19. 19. Juvenile Justice <ul><li>Haley v. Ohio , 1948 </li></ul><ul><ul><li>Fourteenth Amendment prohibits police from violating due process clause in obtaining confessions from juveniles </li></ul></ul><ul><ul><li>illegal confessions are inadmissible in court </li></ul></ul><ul><li>Kent v. United States , 1966 </li></ul><ul><ul><li>waiver decision is a critically important stage </li></ul></ul><ul><ul><li>juveniles have constitutional rights </li></ul></ul>Extending Due Process to Juveniles
  20. 20. Juvenile Justice <ul><li>In Re Gault , 1967 </li></ul><ul><ul><li>established five basic due process rights for adjudication hearings: </li></ul></ul><ul><ul><li>1. Proper notification of charges </li></ul></ul><ul><ul><li>2. Legal counsel </li></ul></ul><ul><ul><li>3. Confront witnesses </li></ul></ul><ul><ul><li>4. Privilege against self-incrimination </li></ul></ul><ul><ul><li>5. Appellate review </li></ul></ul>Extending Due Process to Juveniles (cont.)
  21. 21. Juvenile Justice <ul><li>In Re Winship , 1970 </li></ul><ul><ul><li>beyond a reasonable doubt standard necessary when incarceration is a possibility </li></ul></ul><ul><li>McKeiver v. Pennsylvania , 1971 </li></ul><ul><ul><li>juveniles do not have the right to a jury trial </li></ul></ul><ul><li>Breed v. Jones , 1975 </li></ul><ul><ul><li>double jeopardy applies between juvenile and adult courts </li></ul></ul>Extending Due Process to Juveniles (cont.)
  22. 22. Juvenile Justice <ul><li>Schall v. Martin , 1977 </li></ul><ul><ul><li>preventative detention is constitutional </li></ul></ul><ul><li>how do these cases both reflect and refute the doctrine of parens patriae? </li></ul>Extending Due Process to Juveniles (cont.)
  23. 23. Juvenile Justice <ul><li>1973-2003, twenty-two juvenile offenders executed in United States </li></ul><ul><li>thirteen of those in Texas </li></ul><ul><li>four USSC cases </li></ul>The Juvenile Death Penalty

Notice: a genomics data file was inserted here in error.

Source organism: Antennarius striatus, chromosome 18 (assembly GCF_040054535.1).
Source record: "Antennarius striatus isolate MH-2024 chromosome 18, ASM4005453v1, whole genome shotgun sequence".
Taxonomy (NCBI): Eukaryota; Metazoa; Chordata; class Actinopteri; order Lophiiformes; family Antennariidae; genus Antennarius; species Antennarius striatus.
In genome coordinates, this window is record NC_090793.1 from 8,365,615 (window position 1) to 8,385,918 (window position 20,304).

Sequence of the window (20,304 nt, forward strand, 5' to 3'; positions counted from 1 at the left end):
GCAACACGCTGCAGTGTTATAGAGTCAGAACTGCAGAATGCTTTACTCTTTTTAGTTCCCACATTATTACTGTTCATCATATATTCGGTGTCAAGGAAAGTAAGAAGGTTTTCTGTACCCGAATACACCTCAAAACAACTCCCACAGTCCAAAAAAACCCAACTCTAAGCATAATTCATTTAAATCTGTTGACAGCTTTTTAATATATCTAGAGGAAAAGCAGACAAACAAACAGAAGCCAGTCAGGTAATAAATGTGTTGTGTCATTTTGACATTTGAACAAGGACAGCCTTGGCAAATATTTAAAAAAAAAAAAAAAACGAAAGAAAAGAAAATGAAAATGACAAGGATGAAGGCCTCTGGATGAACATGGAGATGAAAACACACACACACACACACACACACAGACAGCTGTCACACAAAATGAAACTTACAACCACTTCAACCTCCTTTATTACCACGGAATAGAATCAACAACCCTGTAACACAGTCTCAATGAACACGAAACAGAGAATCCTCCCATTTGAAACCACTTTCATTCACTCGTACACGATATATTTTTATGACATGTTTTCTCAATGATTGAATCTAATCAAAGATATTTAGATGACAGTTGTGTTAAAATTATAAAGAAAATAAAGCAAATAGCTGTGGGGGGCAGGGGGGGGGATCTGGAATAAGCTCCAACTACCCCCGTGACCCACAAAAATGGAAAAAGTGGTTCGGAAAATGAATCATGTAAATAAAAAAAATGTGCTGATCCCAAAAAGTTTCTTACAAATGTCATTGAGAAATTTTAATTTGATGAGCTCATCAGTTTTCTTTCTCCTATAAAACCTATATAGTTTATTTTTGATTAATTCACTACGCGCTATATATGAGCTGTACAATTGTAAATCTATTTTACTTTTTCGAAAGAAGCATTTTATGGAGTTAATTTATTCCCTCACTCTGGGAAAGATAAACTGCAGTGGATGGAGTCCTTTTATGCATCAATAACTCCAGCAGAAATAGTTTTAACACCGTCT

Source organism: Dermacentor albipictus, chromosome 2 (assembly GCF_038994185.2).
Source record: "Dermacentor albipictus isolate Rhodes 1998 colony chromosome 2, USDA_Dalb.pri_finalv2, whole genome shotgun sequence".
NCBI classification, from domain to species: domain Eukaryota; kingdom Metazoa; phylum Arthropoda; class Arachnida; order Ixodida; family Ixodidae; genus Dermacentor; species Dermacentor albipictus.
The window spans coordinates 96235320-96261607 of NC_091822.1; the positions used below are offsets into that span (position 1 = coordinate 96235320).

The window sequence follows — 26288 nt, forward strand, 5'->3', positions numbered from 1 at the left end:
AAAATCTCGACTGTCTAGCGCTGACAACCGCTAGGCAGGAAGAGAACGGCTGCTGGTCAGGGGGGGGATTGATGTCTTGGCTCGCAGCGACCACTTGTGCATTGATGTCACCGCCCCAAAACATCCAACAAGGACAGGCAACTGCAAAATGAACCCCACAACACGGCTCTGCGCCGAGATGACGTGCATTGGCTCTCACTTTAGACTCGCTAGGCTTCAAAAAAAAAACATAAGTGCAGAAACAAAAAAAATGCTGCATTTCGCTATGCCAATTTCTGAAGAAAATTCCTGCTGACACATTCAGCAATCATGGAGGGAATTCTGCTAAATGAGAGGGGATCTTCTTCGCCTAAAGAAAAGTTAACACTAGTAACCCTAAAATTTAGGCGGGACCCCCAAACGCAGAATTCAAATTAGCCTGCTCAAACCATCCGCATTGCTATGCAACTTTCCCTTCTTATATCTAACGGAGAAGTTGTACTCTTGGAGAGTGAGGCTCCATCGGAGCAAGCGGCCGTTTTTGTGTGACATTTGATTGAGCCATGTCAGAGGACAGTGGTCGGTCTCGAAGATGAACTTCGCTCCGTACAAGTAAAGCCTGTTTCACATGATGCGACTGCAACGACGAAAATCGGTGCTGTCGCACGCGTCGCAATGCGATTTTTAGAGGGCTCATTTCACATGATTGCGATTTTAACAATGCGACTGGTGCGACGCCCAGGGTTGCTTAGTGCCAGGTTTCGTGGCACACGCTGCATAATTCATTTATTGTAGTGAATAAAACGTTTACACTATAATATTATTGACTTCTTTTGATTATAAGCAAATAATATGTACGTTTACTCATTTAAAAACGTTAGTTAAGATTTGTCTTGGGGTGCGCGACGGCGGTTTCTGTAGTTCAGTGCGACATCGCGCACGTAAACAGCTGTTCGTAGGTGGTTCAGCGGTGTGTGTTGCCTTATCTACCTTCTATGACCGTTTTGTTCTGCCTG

24. 24. Juvenile Justice <ul><li>Eddings v. Oklahoma , 1982 </li></ul><ul><ul><li>court must consider all mitigating factors </li></ul></ul><ul><li>Thompson v. Oklahoma , 1988 </li></ul><ul><ul><li>age of sixteen </li></ul></ul><ul><li>Stanford v. Kentucky , 1989 </li></ul><ul><ul><li>constitutionally permissible to execute juveniles who committed their crime when they were sixteen or seventeen </li></ul></ul>The Juvenile Death Penalty (cont.)
  25. 25. Juvenile Justice <ul><li>Roper v. Simmons , 2005 </li></ul><ul><ul><li>eighteen is the new age line </li></ul></ul><ul><ul><li>Eighth Amendment--cruel and unusual punishment </li></ul></ul>The Juvenile Death Penalty (cont.)
  26. 26. Juvenile Justice <ul><li>preceding cases created procedures that mirrored those of adult courts </li></ul><ul><li>Megan’s Law and juvenile sex offenders </li></ul>Eroding Distinctions Between Adult and Juvenile
  27. 27. Juvenile Justice <ul><li>what is restorative justice? </li></ul><ul><li>compromise between hard punishment and soft rehabilitation </li></ul><ul><li>holds offender accountable while healing the harm done to the victim and the community </li></ul><ul><li>often involves face-to-face contact between victim and criminal </li></ul>Restorative Justice
  28. 28. Juvenile Justice <ul><li>balanced approach focuses on three equally important components for sanctioning of juveniles: </li></ul><ul><li>1. Hold juveniles accountable </li></ul><ul><li>2. Protect the community </li></ul><ul><li>3. Competency development programs </li></ul><ul><li>VORPS </li></ul><ul><ul><li>very successful (97 percent satisfaction among victims) </li></ul></ul>Restorative Justice (cont.)